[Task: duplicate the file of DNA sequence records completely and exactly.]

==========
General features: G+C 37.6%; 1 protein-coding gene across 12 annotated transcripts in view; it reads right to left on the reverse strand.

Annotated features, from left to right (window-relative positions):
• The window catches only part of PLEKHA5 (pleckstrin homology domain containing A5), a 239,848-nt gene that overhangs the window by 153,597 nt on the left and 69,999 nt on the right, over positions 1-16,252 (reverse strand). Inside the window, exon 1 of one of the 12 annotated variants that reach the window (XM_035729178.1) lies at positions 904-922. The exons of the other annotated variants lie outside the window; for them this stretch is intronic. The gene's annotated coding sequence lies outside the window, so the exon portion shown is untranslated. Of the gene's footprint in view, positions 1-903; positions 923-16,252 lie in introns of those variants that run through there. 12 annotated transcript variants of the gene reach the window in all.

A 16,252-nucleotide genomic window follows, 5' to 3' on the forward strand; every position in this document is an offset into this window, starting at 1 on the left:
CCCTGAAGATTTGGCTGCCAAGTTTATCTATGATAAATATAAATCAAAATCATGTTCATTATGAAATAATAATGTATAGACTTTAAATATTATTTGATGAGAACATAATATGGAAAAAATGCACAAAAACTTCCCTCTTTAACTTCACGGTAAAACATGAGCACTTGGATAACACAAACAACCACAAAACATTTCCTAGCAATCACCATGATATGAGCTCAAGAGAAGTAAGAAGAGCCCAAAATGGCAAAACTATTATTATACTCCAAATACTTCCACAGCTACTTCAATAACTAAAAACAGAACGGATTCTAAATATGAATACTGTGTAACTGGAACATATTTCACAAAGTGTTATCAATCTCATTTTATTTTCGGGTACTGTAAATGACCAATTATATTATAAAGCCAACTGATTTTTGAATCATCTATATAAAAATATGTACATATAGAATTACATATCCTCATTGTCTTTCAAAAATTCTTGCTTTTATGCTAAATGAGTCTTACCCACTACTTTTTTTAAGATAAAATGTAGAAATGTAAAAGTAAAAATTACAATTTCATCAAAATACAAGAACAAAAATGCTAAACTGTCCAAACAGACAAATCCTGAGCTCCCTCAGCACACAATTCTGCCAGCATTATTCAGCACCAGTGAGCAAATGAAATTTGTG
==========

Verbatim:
General features: G+C 37.6%; 1 protein-coding gene across 12 annotated transcripts in view; it reads right to left on the reverse strand.

Annotated features, from left to right (window-relative positions):
• The window catches only part of PLEKHA5 (pleckstrin homology domain containing A5), a 239,848-nt gene that overhangs the window by 153,597 nt on the left and 69,999 nt on the right, over positions 1-16,252 (reverse strand). Inside the window, exon 1 of one of the 12 annotated variants that reach the window (XM_035729178.1) lies at positions 904-922. The exons of the other annotated variants lie outside the window; for them this stretch is intronic. The gene's annotated coding sequence lies outside the window, so the exon portion shown is untranslated. Of the gene's footprint in view, positions 1-903; positions 923-16,252 lie in introns of those variants that run through there. 12 annotated transcript variants of the gene reach the window in all.

A 16,252-nucleotide genomic window follows, 5' to 3' on the forward strand; every position in this document is an offset into this window, starting at 1 on the left:
CCCTGAAGATTTGGCTGCCAAGTTTATCTATGATAAATATAAATCAAAATCATGTTCATTATGAAATAATAATGTATAGACTTTAAATATTATTTGATGAGAACATAATATGGAAAAAATGCACAAAAACTTCCCTCTTTAACTTCACGGTAAAACATGAGCACTTGGATAACACAAACAACCACAAAACATTTCCTAGCAATCACCATGATATGAGCTCAAGAGAAGTAAGAAGAGCCCAAAATGGCAAAACTATTATTATACTCCAAATACTTCCACAGCTACTTCAATAACTAAAAACAGAACGGATTCTAAATATGAATACTGTGTAACTGGAACATATTTCACAAAGTGTTATCAATCTCATTTTATTTTCGGGTACTGTAAATGACCAATTATATTATAAAGCCAACTGATTTTTGAATCATCTATATAAAAATATGTACATATAGAATTACATATCCTCATTGTCTTTCAAAAATTCTTGCTTTTATGCTAAATGAGTCTTACCCACTACTTTTTTTAAGATAAAATGTAGAAATGTAAAAGTAAAAATTACAATTTCATCAAAATACAAGAACAAAAATGCTAAACTGTCCAAACAGACAAATCCTGAGCTCCCTCAGCACACAATTCTGCCAGCATTATTCAGCACCAGTGAGCAAATGAAATTTGTG